Don’t pack your bags for Havana just yet.

Fidel Castro may have announced his resignation, but that doesn’t mean you’ll be touring the Plaza de la Catedral, strolling along Varadero Beach or diving on Isla de la Juventud any time soon.

“It’s still early for the American tourist to plan on sipping a mojito at the Hotel Nacional,” says David Guggenheim, who directs the Cuba program at the Harte Research Institute for Gulf of Mexico Studies at Texas A&M University in Corpus Christi, Texas. “But change just might be in the wind.”

It could take time — months, or even years — before Cuba becomes the hot destination it used to be for American visitors, according to experts. But the doors to this once-closed island nation are already open to some Americans, and Castro’s retirement is likely to open them even wider.

Nothing is likely to change while President Bush remains in office. However, after the presidential election in November, and just in time for tourist season in the Caribbean, people expect a thaw. “Raúl Castro has indicated in the past that he would be open to a dialogue with the U.S., and presidential candidate Barack Obama has expressed his willingness to open a dialogue with Cuba,” says Guggenheim.

Not quite closed
Travel to Cuba isn’t illegal for Americans — at least, not all of them. Government officials, journalists, researchers and people attending conferences are allowed to visit the island nation, according to the State Department. Technically, travel to Cuba is limited under the Cuban Assets Control Regulations and the Trading With the Enemy Act.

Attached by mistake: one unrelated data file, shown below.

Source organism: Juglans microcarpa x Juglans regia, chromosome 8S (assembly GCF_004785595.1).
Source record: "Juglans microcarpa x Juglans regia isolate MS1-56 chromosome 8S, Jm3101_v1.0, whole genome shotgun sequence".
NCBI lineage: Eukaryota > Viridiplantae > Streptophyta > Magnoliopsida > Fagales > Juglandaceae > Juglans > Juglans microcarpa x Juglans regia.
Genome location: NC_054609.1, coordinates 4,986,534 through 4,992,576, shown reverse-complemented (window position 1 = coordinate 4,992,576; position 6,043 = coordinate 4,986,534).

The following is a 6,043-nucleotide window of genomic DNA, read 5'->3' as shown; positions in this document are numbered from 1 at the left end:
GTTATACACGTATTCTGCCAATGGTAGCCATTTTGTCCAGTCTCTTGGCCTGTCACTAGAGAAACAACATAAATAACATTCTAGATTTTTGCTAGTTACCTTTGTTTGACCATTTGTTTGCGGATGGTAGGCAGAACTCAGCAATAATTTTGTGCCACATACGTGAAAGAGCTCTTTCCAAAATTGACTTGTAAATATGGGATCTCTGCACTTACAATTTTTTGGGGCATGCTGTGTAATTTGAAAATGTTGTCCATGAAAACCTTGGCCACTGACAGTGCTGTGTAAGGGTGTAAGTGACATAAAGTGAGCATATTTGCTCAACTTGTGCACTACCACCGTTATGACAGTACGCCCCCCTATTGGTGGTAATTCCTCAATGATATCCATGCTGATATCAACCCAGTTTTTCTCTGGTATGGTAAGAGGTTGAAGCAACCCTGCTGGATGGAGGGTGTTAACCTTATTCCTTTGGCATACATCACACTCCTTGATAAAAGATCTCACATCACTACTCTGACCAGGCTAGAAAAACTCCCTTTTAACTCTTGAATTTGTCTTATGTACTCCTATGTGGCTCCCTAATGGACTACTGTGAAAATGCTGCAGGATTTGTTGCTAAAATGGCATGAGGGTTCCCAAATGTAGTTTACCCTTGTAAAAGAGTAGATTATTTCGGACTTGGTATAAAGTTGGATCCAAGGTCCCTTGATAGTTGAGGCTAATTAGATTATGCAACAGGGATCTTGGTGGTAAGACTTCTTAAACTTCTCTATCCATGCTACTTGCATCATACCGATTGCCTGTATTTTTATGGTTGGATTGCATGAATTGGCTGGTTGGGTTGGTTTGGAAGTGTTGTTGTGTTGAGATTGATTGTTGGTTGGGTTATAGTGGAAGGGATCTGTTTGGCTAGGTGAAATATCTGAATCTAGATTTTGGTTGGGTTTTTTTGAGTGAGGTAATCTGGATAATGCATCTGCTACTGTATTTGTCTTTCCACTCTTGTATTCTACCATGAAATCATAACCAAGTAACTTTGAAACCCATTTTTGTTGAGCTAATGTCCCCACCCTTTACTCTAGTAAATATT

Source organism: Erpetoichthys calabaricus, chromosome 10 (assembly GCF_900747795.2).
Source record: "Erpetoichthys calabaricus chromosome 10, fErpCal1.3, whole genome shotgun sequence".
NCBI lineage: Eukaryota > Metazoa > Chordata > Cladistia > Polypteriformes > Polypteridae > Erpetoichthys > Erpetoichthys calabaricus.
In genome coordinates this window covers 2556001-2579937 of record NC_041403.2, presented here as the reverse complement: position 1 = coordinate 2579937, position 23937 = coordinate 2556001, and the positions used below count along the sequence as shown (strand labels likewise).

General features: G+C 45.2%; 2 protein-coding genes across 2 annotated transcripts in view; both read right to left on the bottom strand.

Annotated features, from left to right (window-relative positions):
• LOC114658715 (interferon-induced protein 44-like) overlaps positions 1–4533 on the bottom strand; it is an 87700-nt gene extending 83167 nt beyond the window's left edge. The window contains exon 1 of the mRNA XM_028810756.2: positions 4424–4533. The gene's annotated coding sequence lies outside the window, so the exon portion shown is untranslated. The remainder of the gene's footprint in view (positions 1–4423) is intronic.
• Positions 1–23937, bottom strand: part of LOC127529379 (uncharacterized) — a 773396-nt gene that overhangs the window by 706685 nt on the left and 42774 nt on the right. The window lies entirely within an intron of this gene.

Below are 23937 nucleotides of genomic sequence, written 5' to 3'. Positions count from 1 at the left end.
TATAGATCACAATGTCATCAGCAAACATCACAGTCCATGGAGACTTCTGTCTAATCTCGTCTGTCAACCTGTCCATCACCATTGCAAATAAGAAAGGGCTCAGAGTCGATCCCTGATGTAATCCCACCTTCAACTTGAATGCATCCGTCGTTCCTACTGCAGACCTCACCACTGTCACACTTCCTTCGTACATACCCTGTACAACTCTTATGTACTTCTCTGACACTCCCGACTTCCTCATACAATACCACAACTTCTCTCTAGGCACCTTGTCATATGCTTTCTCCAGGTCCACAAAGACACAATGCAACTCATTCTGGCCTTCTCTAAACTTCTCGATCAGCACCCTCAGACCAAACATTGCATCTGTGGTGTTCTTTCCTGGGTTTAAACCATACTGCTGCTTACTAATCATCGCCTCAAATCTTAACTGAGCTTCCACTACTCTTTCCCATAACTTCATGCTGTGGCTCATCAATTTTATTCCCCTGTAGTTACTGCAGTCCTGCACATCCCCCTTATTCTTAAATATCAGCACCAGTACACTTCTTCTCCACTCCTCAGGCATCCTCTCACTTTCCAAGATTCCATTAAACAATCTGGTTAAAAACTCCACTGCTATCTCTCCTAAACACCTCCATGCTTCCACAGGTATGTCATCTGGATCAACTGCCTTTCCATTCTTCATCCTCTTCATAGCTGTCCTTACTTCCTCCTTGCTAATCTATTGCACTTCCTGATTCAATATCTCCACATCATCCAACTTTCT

About 65,000 Americans visited Cuba legally in 2006. Among them were students at Ohio Northern University’s 11-week program in Environmental Management at the University of Havana. Terry Maris, an Ohio Northern University management professor who has visited Cuba many times as an academic, estimates that approximately 150,000 American tourists visit Cuba each year illegally. “If the embargo were to be lifted by the U.S. government, it is estimated that from 3 to 5 million American tourists would visit the island in the first year alone,” he says.

And that’s just the start. Several years after travel restrictions are loosened, Havana could conceivably become a subtropical Las Vegas — which is more or less what it was before Castro came to power.

“In the post-World War II period, Cuba outranked all countries in the world in the volume of passenger flow to and from the United States,” says Lisandro Pérez, a sociology professor and Cuba expert at Florida International University in Miami. “With jet airplanes, the actual flight is less than half and hour. Havana and Varadero are closer to Miami than Disney World.”

So what if there’s an embargo?
Once you have a license to visit, you can fly directly to Cuba from Miami, New York and Los Angeles on charter flights operated by some of the major U.S. airlines. But there are other ways to reach Havana. Some of the most popular routes include stopovers in Mexico, Canada, the Cayman Islands, Jamaica and the Bahamas. (A helpful site for planning a Cuba vacation is the Cuba Tourist Board’s Canadian Web site.

Among the options: